When Mental Illness and the Justice System Meet: The Yates Case

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Conflicting expert testimonies have thickened the plot at the murder trial of Andrea Yates, the Texas mother who is charged with drowning her five children in a bathtub.

Dr. Mohammad Saeed, the psychiatrist who examined Yates just two days before the drownings, testified yesterday that he saw no evidence that Yates was psychotic just before the murders. Earlier in the day, Dr. Ellen Allbritton who had examined Yates previously, testified that Yates "had obviously been ill for quite some time."

"When I walked in the room and saw her, I pretty much knew this was someone who needed to be in the hospital," said Allbritton, testifying for the defense as the third week of testimony in Yates' murder trial got under way. "She looked mentally ill."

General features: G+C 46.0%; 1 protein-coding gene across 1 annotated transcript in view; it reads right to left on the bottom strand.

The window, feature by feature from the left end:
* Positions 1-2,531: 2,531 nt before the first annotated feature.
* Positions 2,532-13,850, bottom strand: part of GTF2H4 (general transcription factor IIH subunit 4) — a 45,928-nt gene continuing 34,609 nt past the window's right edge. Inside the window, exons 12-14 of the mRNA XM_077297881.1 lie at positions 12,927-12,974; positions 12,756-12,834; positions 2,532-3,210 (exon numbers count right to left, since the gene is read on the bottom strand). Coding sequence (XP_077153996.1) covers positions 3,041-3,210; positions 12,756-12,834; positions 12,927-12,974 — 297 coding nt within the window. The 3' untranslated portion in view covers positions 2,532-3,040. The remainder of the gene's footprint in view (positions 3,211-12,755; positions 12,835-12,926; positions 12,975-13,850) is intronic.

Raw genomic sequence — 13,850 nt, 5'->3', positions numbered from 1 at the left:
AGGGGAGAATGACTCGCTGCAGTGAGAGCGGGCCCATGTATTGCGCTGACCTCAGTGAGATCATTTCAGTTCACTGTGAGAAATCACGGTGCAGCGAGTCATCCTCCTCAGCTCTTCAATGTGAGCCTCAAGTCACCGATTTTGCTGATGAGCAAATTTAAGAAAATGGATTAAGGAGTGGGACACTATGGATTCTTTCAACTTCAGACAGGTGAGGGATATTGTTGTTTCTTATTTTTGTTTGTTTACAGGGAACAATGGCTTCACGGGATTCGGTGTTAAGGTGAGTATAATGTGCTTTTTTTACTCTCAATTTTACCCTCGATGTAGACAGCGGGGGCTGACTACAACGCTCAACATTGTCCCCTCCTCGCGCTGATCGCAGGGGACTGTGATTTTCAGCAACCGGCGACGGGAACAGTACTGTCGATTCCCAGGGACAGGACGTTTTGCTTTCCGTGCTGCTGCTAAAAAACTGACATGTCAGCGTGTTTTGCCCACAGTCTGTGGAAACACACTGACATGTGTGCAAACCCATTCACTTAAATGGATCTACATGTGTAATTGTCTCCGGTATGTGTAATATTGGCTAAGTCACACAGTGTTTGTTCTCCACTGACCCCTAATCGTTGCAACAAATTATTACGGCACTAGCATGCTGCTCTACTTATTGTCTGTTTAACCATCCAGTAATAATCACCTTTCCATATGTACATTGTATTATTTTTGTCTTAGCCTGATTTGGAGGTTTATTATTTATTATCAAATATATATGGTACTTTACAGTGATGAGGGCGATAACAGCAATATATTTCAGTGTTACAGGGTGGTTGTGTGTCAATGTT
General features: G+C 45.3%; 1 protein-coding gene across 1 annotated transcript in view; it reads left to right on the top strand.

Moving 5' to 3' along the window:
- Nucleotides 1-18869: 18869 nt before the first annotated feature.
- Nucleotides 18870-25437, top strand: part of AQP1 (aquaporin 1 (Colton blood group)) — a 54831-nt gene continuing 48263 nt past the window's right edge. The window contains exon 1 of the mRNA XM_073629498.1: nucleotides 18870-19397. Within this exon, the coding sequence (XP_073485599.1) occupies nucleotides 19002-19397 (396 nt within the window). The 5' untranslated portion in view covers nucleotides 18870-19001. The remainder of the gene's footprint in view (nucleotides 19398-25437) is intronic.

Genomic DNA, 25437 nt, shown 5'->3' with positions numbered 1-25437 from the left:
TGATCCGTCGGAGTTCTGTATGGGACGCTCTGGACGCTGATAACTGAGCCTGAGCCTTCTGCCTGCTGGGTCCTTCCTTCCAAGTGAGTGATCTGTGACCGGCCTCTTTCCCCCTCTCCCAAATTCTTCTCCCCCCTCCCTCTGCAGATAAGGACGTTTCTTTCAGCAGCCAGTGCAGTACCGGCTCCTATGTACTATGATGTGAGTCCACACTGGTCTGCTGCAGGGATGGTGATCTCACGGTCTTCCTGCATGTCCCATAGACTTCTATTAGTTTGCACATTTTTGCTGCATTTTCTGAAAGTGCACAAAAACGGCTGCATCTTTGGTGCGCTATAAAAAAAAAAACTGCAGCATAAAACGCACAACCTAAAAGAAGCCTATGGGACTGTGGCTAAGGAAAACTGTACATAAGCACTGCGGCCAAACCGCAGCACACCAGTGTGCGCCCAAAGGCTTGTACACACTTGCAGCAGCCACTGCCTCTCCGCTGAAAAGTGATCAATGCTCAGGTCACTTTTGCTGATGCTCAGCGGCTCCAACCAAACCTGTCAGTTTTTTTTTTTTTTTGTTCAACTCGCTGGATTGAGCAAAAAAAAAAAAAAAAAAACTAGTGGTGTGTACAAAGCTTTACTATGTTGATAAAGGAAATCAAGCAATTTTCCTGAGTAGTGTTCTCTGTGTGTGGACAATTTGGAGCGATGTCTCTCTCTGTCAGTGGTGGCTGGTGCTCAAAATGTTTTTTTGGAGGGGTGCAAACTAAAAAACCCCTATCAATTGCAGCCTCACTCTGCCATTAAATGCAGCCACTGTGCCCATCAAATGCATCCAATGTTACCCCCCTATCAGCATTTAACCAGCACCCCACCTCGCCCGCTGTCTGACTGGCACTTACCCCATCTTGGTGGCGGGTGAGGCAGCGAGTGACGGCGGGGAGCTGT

No one doubts that Andrea Yates drowned her children. The only outstanding question is whether she knew the difference between right and wrong when she committed the murder.

The conflicting expert testimonies demonstrate the difficult questions that are raised when the mentally ill break the law. This hour, what defines justice when the perpetrator is mentally ill?


Richard Bonnie, Director of the Institute of Law, Psychiatry, and Public Policy at the University of Virginia

Liz Torres, Psychologist with McLean Hospital

This program aired on March 5, 2002.


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